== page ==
Friday, January 26, 2007

Foot Update--and an Announcement on Sunday

Thanks for bearing with me through that riveting series on homeschooling! (I'm teasing, but hoping that a few of you were delighted with all the details. I know what other homeschoolers want to know...but it can be a bit much, I bet, for the rest of y'all--especially four days in a row! Next time, I'll spread it out more.)

So how is my foot? I'm sure you're all dying to know. Well, I thought I was doing much better. The swelling is only in the quadrant of my foot containing my big toe, now, which meant I've been able to hobble around on my heel and outer foot edge pretty well, without crutches, when I needed to. I was even getting to where I could spend more than ten minutes in a vertical position, a couple times a day. But when I went in to get my stitches removed, my sweet woman doctor grimaced and said, "Ooooh, you're still a sweller, even at this stage."

Now I'm still counting my blessings--that it feels so much better than it did--but I was hoping to hear that I'm doing as well as anybody else at this stage. It bothers me to think that I could be doing better than I am. I truly have been elevating, icing, and elevating to the point that my tailbone is sore and my kids are singing praise songs if I venture downstairs more than once a day. "I deserve to be normal at this point!" a little voice in my head insists.

They removed my stitches, which felt like tiny pins going in wherever they pulled a stitch out. It was uncomfortable, but I stoically read a paragraph in my book through it all--three times through, I think. Then, as the assistant began to wrap my foot afterward, I closed my book and asked if my chair reclined at all, because I felt a little faint. I could see the spinning, dark circles in my peripheral vision closing in.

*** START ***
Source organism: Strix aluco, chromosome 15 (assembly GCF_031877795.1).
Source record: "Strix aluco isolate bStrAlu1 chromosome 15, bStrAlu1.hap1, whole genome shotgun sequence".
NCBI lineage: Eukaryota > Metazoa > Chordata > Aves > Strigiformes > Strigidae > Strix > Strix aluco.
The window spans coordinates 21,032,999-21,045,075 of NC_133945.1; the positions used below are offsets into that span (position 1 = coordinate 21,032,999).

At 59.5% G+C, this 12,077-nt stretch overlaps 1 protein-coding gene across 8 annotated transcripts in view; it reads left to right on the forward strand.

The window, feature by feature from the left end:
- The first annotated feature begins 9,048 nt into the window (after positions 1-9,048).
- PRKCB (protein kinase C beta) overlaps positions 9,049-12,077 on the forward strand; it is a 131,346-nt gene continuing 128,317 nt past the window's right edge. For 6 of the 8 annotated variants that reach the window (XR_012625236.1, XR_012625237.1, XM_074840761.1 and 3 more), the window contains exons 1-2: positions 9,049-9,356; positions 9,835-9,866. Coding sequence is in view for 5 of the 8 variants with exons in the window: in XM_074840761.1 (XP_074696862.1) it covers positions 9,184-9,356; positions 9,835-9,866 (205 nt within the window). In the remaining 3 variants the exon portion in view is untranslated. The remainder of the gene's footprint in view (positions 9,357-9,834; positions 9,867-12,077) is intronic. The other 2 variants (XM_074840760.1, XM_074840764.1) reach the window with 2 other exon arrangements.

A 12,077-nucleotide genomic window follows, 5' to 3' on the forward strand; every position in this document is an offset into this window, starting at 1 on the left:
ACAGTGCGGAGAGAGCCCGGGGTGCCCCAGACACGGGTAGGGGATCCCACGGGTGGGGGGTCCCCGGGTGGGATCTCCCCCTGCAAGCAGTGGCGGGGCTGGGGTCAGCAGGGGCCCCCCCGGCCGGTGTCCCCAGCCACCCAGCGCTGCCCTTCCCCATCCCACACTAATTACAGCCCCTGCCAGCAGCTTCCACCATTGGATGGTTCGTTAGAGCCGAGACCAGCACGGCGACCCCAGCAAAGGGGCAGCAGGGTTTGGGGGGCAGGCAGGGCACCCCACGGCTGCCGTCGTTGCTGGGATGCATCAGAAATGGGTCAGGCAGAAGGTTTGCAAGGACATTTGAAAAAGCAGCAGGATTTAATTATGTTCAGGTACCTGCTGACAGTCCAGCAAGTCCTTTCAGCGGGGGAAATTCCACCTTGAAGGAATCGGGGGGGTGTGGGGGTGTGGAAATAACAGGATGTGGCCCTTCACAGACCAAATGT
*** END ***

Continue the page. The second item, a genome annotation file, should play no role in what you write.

I was fine after a minute, a bottle of water and a few grapes. Now I will tell you, dear reader, what I wouldn't tell my doctor till after the stitches were removed--I had been having a flu of the intestinal variety for two days and had eaten hardly anything until the hour before my appointment. I didn't say anything, because I was afraid she would want to wait another week to remove my stitches!

Last week she was ready to do it, when I mentioned that I sometimes had blood sugar issues (we were speculating about my episodes of sensitivity to Lidocaine and Novacaine). She asked if I had eaten lunch and I had not; so she opted not to remove them then. I didn't protest because, truth be told, I was feeling a little green. Remember my fear that I might have a Motrin-induced ulcer? Well, turns out it I was having this icky stomach achy bug, and I think it lasted over a week, right up to my appointment this week. (Preferable to an ulcer, I must say.)

But I wanted those stitches out; they were itching and pulling a lot, and that area feels much better now. It was worth it. And I think I'm over the bug too, finally.

Still hobbling, though. She spoke optimistically of getting me into shoes, next week, if the swelling is down. I'm hoping!